E-Mails Detail Dealings of Safavian and Abramoff

By Thomas B. Edsall
Washington Post Staff Writer
Sunday, April 16, 2006

At 8:37 p.m. July 27, 2002, a Saturday night, Jack Abramoff sent two e-mails to David H. Safavian, the newly appointed chief of staff at the General Services Administration.

One message went to Safavian's government e-mail address. "Superb!!" Abramoff wrote, expressing his delight that Safavian had been cleared by the GSA's general counsel to go on a golfing trip to Scotland.

The second message, sent to Safavian's personal e-mail, read: "If you can spare a moment, please let me know where I can call you this weekend. If not, chat on Monday. Regards."

The next day, a series of e-mail exchanges between Abramoff and Safavian show that the lobbyist wanted Safavian's advice on how to word a letter to the GSA, seeking use of facilities at the former Naval Surface Weapons Research Center in Silver Spring for a private school Abramoff and his wife had founded. "How about this?" Abramoff asked Safavian in an e-mail with a draft of the letter.

Abramoff was determined to keep his involvement in the project secret from GSA officials. "Do not allow . . . my name to appear anywhere," Abramoff wrote to a colleague at his then-law firm, Greenberg Traurig. He e-mailed his wife: "When you are in the room with David and the other GSA folks, identify yourself as Pam Alexander or Pam Clarke. David [Safavian] does not want Abramoff used in the meeting."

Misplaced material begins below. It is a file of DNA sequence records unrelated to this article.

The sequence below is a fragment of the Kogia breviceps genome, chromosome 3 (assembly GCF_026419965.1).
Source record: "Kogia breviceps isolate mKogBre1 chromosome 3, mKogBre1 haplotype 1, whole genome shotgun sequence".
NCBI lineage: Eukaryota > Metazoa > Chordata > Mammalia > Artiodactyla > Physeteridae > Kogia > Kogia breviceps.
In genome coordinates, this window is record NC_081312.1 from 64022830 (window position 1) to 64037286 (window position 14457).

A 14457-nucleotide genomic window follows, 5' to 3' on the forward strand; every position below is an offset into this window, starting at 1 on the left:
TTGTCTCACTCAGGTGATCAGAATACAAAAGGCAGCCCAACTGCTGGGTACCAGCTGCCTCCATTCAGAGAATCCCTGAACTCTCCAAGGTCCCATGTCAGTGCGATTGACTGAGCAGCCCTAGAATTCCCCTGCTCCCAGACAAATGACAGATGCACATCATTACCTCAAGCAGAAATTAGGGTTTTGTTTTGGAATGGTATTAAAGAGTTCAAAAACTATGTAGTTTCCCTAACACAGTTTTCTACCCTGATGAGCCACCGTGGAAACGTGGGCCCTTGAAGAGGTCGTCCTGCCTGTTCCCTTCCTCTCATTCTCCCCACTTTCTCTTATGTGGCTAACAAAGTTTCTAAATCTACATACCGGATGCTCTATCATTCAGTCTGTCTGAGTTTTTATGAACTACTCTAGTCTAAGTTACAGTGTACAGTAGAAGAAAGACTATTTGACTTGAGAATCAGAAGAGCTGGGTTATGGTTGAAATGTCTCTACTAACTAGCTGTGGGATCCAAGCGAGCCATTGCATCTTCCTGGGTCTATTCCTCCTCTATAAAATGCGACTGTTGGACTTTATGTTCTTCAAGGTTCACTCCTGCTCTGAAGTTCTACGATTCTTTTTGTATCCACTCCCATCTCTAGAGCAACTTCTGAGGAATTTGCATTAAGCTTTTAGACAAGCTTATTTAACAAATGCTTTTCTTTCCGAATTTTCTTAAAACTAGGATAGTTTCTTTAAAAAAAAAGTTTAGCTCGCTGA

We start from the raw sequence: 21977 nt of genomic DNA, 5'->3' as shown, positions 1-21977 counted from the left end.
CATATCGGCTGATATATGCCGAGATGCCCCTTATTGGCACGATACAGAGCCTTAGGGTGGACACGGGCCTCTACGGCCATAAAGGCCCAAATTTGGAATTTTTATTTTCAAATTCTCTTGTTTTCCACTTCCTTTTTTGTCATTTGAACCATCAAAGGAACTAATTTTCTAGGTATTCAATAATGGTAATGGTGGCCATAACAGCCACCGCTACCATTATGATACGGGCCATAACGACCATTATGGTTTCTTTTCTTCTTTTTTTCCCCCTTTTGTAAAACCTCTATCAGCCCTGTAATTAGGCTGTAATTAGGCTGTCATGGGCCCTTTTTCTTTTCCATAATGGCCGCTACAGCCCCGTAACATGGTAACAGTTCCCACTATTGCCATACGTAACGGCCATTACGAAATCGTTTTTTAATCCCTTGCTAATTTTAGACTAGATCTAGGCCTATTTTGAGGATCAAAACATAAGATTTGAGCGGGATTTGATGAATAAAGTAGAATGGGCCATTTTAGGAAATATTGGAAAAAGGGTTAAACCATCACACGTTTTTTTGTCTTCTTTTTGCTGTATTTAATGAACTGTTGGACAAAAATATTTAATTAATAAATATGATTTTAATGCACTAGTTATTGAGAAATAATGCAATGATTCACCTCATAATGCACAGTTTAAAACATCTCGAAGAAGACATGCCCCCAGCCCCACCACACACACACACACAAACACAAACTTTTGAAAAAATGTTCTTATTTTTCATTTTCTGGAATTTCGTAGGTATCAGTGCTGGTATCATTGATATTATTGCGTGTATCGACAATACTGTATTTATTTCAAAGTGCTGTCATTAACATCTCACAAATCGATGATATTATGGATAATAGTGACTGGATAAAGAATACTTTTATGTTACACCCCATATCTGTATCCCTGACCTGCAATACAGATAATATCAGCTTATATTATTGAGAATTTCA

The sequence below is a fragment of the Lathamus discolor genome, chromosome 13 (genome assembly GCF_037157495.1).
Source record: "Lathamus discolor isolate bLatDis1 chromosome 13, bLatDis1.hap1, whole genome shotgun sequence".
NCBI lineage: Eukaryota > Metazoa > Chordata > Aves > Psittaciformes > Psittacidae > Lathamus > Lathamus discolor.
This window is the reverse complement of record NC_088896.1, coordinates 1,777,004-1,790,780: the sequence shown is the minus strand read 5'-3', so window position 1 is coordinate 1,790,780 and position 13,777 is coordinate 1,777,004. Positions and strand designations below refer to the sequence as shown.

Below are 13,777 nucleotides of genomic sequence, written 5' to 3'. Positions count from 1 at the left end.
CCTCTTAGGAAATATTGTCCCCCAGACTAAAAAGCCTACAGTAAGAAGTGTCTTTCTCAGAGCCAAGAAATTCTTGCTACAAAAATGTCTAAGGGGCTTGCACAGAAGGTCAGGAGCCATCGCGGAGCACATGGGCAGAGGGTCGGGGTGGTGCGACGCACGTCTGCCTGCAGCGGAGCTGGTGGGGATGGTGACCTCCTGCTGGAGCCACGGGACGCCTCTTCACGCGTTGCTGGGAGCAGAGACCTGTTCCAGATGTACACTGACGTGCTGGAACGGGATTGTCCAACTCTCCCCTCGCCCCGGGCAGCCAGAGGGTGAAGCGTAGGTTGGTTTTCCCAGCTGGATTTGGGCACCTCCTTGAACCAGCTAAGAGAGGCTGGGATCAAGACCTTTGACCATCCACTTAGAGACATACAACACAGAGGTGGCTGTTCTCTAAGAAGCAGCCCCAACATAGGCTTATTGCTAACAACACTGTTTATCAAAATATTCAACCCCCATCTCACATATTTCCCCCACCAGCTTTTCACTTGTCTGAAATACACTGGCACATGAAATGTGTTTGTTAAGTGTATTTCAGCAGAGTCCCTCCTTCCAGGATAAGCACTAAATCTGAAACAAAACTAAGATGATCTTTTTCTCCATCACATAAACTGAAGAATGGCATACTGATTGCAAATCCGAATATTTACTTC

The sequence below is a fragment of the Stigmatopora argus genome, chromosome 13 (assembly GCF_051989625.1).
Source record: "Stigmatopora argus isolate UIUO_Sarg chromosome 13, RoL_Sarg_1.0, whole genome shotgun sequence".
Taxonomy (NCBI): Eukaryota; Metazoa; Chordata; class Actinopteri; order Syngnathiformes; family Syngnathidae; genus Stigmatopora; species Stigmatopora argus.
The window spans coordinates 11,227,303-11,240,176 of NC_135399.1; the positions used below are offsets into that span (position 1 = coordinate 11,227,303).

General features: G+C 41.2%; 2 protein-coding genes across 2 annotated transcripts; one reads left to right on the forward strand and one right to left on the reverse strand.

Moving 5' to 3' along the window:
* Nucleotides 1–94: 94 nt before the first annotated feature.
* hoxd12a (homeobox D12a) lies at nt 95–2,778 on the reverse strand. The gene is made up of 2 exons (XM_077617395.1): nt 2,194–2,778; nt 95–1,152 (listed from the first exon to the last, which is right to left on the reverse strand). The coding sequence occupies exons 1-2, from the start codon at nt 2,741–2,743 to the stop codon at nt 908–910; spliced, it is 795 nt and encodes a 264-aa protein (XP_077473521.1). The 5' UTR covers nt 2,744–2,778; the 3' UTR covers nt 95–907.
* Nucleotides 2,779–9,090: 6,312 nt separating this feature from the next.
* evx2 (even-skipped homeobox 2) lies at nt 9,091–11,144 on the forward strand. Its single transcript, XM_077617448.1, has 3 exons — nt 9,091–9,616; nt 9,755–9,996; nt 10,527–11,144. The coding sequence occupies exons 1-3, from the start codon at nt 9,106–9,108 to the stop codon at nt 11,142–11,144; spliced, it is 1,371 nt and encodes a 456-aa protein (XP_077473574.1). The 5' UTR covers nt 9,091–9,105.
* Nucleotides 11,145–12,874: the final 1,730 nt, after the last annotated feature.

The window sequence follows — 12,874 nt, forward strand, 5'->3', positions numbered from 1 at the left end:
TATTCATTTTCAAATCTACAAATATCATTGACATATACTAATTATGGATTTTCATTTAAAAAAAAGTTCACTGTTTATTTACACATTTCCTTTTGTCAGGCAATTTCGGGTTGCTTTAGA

Federal prosecutors released hundreds of e-mails on Friday evening to support charges that Safavian lied to federal officials by failing to disclose Abramoff's business dealings with GSA.

On Jan. 3 this year, Abramoff pleaded guilty to fraud, tax evasion and conspiracy to bribe public officials.

Safavian's lawyer, Barbara Van Gelder, charged that the public filing of the e-mails amounted to a "press release" designed to pressure her client to cooperate with the Justice Department.

Whether or not the e-mails are allowed into evidence, they document a collapse of traditional borders separating lobbyists seeking favored treatment and the government officials, including members of Congress, empowered to make decisions with millions of dollars riding on the outcome.

Interwoven with the flow of e-mails are discussions of such matters as the interests of Abramoff's Indian tribe clients in converting a part of the old Post Office building on Pennsylvania Avenue into a hotel and in qualifying for special bidding status as "8a" minority contractors. In the e-mails, Safavian and Abramoff also plan parties at Abramoff's restaurants Signatures and Stacks, weekday golf games, the Scotland trip and racquetball.

On Jan. 15, 2003, for example, Abramoff invited Safavian to join him at a weekend golf tournament in Florida. Safavian wrote back: "Wish I could, but you know I am a hard working civil servant, and I have the people's business to do." Abramoff replied, "That is indeed true!"

The next day, Abramoff was back to business. "In order to get around the need for the 8a company to be in business for a few years, we need to involve in the company those with the skill sets and government experience. Consequently, my guys are asking me to find out the first four or five contracts we might be competing for. Can you get me that info really fast?" Abramoff asked Safavian.


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